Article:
Among the symptoms, after adjustment [Table 2], the following were significantly associated with viral sore throat: fever (aOR 5.40, 95%CI: 1.16-25.18) and running nose (aOR 10.16, 95%CI: 1.01-102.42).

The clinical score was designed by giving scores to the following variables approximating to their adjusted odds ratios as follows: headache, 3; fever, 5; running nose, 10. Combining the symptoms into a clinical score yielded an overall sensitivity of 86.2% (95%CI: 68.3-96.1%), specificity of 62% (95%CI: 47.2-75.3%), and AUC of 0.78 (95%CI: 0.67-0.87) for a cut-off of 13 [Table 2] and [Table 3].
Table 3: Clinical score for diagnosing viral sore throat*

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  Discussion Top


This is one of the first studies to report incidence of sore throat and viral sore throat in India. The study clearly demonstrates sore throat to be a significant problem among children in the community. The incidence of sore throat in the study was 191.7 (95%CI: 180.5-203.6) episodes per 1000 child years. The reported incidence was lower as compared to other studies reporting the incidence of URTI.[7],[8],[9] URTI is a broad category of diseases, with sore throat as one of its components. Since burden of overall spectrum of URTI was not the primary objective in this study, the reported incidence would have been lower as compared to other studies reporting overall URTI. The incidence of sore throat among children was found to increase with age in the contrary to viral sore throat [Table 1]. Few studies, conducted worldwide have reported inverse relationship between age and incidence of sore throat among children, with higher rates in children less than five years.[10] However, majority of these studies focused on children under five years of age, whereas in the current study, children upto the age of 10 years was included and thus could have resulted in the shift. Also, it is reported that bacterial pharyngitis is more common in children above 5 years age group, supporting the decreasing incidence of viral sore throat with age in the current study.[11] The incidence of viral sore throat was higher among the poorer quintiles (1st, 2nd, and 3rd) in this study corroborating with other studies.[12] This could have been due to poor housing conditions or over-crowding in the households. However, the study was not powered enough to study the association of socio-economic risk factors with viral sore throat.

The estimated incidence of viral sore throats in the current study was 60.1 (95%CI: 55.1-68.2) episodes per thousand child years [Table 1], which was one-third of the overall sore throat incidence estimated. There are very few community-based studies on epidemiology of viral sore throats. One study conducted among children visiting a family-medicine center in Turkey reported a slightly higher contribution of sore throats by viruses among the sore throat cases visiting the center.[13] The age-groups included in the study were different, as the above-mentioned study included adults and was done in a hospital setting. Similar to the current study, other studies have reported viral etiology among one-third to half of the URTI cases.[14],[15],[16] In this study, the most commonly found virus in the isolate was HRV. Globally, Rhinovirus is reported to be the most common causative organism for URTI.[17],[18],[19],[20],[21] Also, many Indian studies have reported Rhinovirus to be most common etiology for URTI.[22],[23],[24] Certain studies also reported influenza group of viruses to be the common etiology,[25.26] however, the above studies could not be compared with the current study, as the setting (community vs. hospital), demographic profile of participants (geography, age group, occupation etc.) and methodology were different. In the current study, influenza viruses were also found to be of significant concern, as they contributed a significant proportion. Similar to other studies, parainfluenza group of viruses and HMPV were also detected.[13] Co-infection with other viruses have been reported in the study. In studies done globally, most of the co-infections were due to adenovirus as they continue to shed from the nasopharyngeal mucosa for a longer duration as compared to other viruses, thereby increasing their probability of concomitant infections.[22] However, in the current study RSV was the commonly associated co-infection, as the swabs were not tested for adenovirus.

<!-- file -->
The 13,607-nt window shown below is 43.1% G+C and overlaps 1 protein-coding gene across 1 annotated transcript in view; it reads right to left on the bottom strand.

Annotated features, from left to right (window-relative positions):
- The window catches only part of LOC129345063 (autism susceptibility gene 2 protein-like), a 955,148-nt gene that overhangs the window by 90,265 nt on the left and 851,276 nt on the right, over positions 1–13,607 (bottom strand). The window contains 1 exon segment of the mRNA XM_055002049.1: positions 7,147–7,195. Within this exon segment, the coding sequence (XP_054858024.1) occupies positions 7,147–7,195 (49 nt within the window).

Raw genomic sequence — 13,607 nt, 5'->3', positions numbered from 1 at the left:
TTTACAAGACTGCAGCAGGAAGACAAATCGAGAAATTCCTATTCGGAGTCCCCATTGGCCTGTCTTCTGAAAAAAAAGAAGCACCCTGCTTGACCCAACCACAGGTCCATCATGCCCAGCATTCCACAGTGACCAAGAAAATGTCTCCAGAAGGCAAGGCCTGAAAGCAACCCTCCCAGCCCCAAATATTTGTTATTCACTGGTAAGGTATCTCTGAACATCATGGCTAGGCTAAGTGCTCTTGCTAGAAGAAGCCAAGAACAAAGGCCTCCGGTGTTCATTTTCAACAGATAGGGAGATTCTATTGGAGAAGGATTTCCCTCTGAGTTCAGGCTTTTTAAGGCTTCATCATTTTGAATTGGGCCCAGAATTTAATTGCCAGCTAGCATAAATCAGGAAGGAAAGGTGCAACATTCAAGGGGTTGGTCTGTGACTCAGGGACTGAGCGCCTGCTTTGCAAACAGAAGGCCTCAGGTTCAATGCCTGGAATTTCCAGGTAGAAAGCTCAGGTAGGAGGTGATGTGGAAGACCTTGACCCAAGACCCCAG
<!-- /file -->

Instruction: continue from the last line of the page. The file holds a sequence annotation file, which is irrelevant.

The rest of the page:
The following symptoms were found to be significantly associated with viral sore throat: running nose, fever, and headache. Though, very few studies have focused on the association of signs and symptoms with viral URI/sore throat, a large number of studies have studied the associations with specific viral infections, affecting the lower respiratory tract and bacterial sore throat.[26] Sentinel surveillance of febrile respiratory illness patients who sought primary health care in Singapore reported that symptoms such as fever and running nose were more common among those diagnosed with viral as compared to bacterial infections.[27] Also, a recent systematic review and meta-analysis reported significant association between influenza infection and fever or headache, as well as between RSV infection and cough.[28] However, similar association of symptom complex with specific viruses could not be estimated in the current study as it was not the study objective.